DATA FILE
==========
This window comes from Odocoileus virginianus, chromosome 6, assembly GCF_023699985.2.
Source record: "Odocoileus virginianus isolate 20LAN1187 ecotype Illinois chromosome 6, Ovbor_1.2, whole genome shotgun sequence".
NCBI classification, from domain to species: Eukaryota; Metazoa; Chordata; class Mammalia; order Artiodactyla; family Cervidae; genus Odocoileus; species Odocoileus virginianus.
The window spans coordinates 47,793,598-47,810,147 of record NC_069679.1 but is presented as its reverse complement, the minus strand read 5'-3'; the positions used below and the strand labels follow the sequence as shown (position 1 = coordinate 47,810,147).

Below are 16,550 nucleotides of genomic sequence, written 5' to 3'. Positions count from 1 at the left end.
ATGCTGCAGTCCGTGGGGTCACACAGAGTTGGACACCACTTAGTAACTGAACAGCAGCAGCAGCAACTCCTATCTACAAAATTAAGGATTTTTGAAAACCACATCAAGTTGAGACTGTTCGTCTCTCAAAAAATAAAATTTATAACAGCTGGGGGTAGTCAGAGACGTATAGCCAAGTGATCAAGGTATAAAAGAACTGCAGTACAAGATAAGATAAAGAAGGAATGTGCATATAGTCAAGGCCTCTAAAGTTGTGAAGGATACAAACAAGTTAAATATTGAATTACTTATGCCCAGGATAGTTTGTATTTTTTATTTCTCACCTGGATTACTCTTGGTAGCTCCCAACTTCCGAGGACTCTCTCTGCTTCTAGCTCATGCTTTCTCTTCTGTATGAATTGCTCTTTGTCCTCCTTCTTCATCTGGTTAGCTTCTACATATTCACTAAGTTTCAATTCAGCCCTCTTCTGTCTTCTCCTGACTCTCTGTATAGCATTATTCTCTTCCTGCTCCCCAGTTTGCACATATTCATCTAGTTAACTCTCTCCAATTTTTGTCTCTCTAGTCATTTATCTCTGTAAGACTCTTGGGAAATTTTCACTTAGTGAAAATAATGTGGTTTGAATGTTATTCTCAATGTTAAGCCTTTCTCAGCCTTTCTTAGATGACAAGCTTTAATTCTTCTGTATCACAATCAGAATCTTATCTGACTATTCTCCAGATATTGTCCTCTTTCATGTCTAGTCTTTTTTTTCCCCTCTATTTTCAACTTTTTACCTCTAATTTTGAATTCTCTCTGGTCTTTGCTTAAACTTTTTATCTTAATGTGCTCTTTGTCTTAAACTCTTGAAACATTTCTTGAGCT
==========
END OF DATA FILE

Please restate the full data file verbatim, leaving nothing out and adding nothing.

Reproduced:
This window comes from Odocoileus virginianus, chromosome 6, assembly GCF_023699985.2.
Source record: "Odocoileus virginianus isolate 20LAN1187 ecotype Illinois chromosome 6, Ovbor_1.2, whole genome shotgun sequence".
NCBI classification, from domain to species: Eukaryota; Metazoa; Chordata; class Mammalia; order Artiodactyla; family Cervidae; genus Odocoileus; species Odocoileus virginianus.
The window spans coordinates 47,793,598-47,810,147 of record NC_069679.1 but is presented as its reverse complement, the minus strand read 5'-3'; the positions used below and the strand labels follow the sequence as shown (position 1 = coordinate 47,810,147).

Below are 16,550 nucleotides of genomic sequence, written 5' to 3'. Positions count from 1 at the left end.
ATGCTGCAGTCCGTGGGGTCACACAGAGTTGGACACCACTTAGTAACTGAACAGCAGCAGCAGCAACTCCTATCTACAAAATTAAGGATTTTTGAAAACCACATCAAGTTGAGACTGTTCGTCTCTCAAAAAATAAAATTTATAACAGCTGGGGGTAGTCAGAGACGTATAGCCAAGTGATCAAGGTATAAAAGAACTGCAGTACAAGATAAGATAAAGAAGGAATGTGCATATAGTCAAGGCCTCTAAAGTTGTGAAGGATACAAACAAGTTAAATATTGAATTACTTATGCCCAGGATAGTTTGTATTTTTTATTTCTCACCTGGATTACTCTTGGTAGCTCCCAACTTCCGAGGACTCTCTCTGCTTCTAGCTCATGCTTTCTCTTCTGTATGAATTGCTCTTTGTCCTCCTTCTTCATCTGGTTAGCTTCTACATATTCACTAAGTTTCAATTCAGCCCTCTTCTGTCTTCTCCTGACTCTCTGTATAGCATTATTCTCTTCCTGCTCCCCAGTTTGCACATATTCATCTAGTTAACTCTCTCCAATTTTTGTCTCTCTAGTCATTTATCTCTGTAAGACTCTTGGGAAATTTTCACTTAGTGAAAATAATGTGGTTTGAATGTTATTCTCAATGTTAAGCCTTTCTCAGCCTTTCTTAGATGACAAGCTTTAATTCTTCTGTATCACAATCAGAATCTTATCTGACTATTCTCCAGATATTGTCCTCTTTCATGTCTAGTCTTTTTTTTCCCCTCTATTTTCAACTTTTTACCTCTAATTTTGAATTCTCTCTGGTCTTTGCTTAAACTTTTTATCTTAATGTGCTCTTTGTCTTAAACTCTTGAAACATTTCTTGAGCT